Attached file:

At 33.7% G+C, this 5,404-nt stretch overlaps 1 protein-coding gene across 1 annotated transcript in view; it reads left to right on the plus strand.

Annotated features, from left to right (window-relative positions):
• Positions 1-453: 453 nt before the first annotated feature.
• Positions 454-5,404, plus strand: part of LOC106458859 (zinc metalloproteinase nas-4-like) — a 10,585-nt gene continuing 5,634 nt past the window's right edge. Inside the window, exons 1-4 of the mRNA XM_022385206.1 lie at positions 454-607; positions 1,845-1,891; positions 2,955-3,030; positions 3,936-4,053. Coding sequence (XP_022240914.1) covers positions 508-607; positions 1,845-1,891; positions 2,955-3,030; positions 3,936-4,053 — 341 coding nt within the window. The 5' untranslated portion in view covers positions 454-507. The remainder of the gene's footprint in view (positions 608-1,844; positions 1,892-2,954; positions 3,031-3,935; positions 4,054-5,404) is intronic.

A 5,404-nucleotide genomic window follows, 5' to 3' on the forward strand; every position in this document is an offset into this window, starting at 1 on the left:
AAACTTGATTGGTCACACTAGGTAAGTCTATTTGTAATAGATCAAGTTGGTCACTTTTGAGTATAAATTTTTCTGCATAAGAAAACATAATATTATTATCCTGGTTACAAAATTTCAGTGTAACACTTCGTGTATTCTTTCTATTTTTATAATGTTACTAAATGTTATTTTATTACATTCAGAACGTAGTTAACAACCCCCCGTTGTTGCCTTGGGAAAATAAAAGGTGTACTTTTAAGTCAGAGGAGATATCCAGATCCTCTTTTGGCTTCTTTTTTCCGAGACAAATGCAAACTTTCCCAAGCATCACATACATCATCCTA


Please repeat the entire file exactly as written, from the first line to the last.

At 33.7% G+C, this 5,404-nt stretch overlaps 1 protein-coding gene across 1 annotated transcript in view; it reads left to right on the plus strand.

Annotated features, from left to right (window-relative positions):
• Positions 1-453: 453 nt before the first annotated feature.
• Positions 454-5,404, plus strand: part of LOC106458859 (zinc metalloproteinase nas-4-like) — a 10,585-nt gene continuing 5,634 nt past the window's right edge. Inside the window, exons 1-4 of the mRNA XM_022385206.1 lie at positions 454-607; positions 1,845-1,891; positions 2,955-3,030; positions 3,936-4,053. Coding sequence (XP_022240914.1) covers positions 508-607; positions 1,845-1,891; positions 2,955-3,030; positions 3,936-4,053 — 341 coding nt within the window. The 5' untranslated portion in view covers positions 454-507. The remainder of the gene's footprint in view (positions 608-1,844; positions 1,892-2,954; positions 3,031-3,935; positions 4,054-5,404) is intronic.

A 5,404-nucleotide genomic window follows, 5' to 3' on the forward strand; every position in this document is an offset into this window, starting at 1 on the left:
AAACTTGATTGGTCACACTAGGTAAGTCTATTTGTAATAGATCAAGTTGGTCACTTTTGAGTATAAATTTTTCTGCATAAGAAAACATAATATTATTATCCTGGTTACAAAATTTCAGTGTAACACTTCGTGTATTCTTTCTATTTTTATAATGTTACTAAATGTTATTTTATTACATTCAGAACGTAGTTAACAACCCCCCGTTGTTGCCTTGGGAAAATAAAAGGTGTACTTTTAAGTCAGAGGAGATATCCAGATCCTCTTTTGGCTTCTTTTTTCCGAGACAAATGCAAACTTTCCCAAGCATCACATACATCATCCTA